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Tokyo Olympics were supposed to open Friday. Instead, the city is facing a spike in coronavirus cases.

An aerial view of the National Stadium, where the opening ceremony of the 2020 Tokyo Olympics would have taken place on Friday if it had not been postponed.

JAPAN NEWS-YOMIURI

By MIRIAM BERGER | The Washington Post | Published: July 23, 2020

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If all had gone according to plan, Tokyo would awake tomorrow to the opening day of the 2020 Summer Olympics.

Instead, the city is grappling with a spike in coronavirus infections, with 366 new cases reported Thursday, a daily record.

The rescheduled Summer Games are set for a year from Thursday. Japan marked the moment with a 15-minute ceremony held in Tokyo's newly built Olympic Stadium, absent an audience.

The 68,000-seat arena cost $1.4 billion. But a poll this week by Japan's Kyodo News Agency found that fewer than one in four people in Japan even want to host the games anymore. One-third of respondents said the games should be canceled, while 36% expressed interest in postponing them for more than a year.

"If current situation continues, we couldn't [host], "Tokyo Olympics organizing committee President Yoshiro Mori said Wednesday, the Associated Press reported.

On Thursday, Japan recorded more than 830 new coronavirus cases, setting a new daily high for the country one day after beating the old record rise. Since January, Japan has confirmed more than 28,700 cases and 1,005 deaths related to COVID-19.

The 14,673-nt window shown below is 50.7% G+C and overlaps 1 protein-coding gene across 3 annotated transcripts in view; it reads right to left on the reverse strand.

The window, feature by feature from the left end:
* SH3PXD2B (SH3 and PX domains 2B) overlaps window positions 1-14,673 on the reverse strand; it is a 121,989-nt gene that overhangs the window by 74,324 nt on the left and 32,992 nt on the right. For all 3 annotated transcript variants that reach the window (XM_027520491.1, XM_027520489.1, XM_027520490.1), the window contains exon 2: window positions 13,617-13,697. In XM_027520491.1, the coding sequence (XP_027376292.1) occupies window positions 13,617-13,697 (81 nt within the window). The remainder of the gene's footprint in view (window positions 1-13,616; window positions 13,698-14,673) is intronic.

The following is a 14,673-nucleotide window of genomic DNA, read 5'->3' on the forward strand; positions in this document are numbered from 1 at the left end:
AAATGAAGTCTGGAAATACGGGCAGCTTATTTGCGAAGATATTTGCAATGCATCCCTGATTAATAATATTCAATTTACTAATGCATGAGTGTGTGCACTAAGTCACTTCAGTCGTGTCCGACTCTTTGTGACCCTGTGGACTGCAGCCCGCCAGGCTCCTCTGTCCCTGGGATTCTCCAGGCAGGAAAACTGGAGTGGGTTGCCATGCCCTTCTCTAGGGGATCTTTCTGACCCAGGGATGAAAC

Japan lifted its state of emergency two months ago, after containing an initial coronavirus outbreak. But, under pressure to reopen the economy, the government has said it won't return to major shutdowns even as cases in this second wave continue to rise.

The numbers in Japan remain extremely low compared to hotspots such as the United States and Brazil. The number of serious cases in the latest wave, at least so far, has remained low, with more aggressive testing in place.

With so much uncertainty over the trajectory of the pandemic and the progress of vaccine efforts, it remains impossible to predict what life will look like in Tokyo in a year's time.

Publicly, organizers for the Tokyo Olympics and Paralympics remain largely upbeat. But they have not commented on whether fans will be able to attend the rescheduled events, or if there are plans to quarantine participants.

"It would be too much for us to answer each of these hypothetical questions," Mori said Wednesday. "I don't think this situation will last for another year."

He added, "Whether the Olympics can be done or not is about whether humanity can beat the coronavirus. Specifically, to develop a vaccine or drug is the first point."

If the competition cannot be held next summer, organizers said they would cancel it entirely, rather than postpone once more.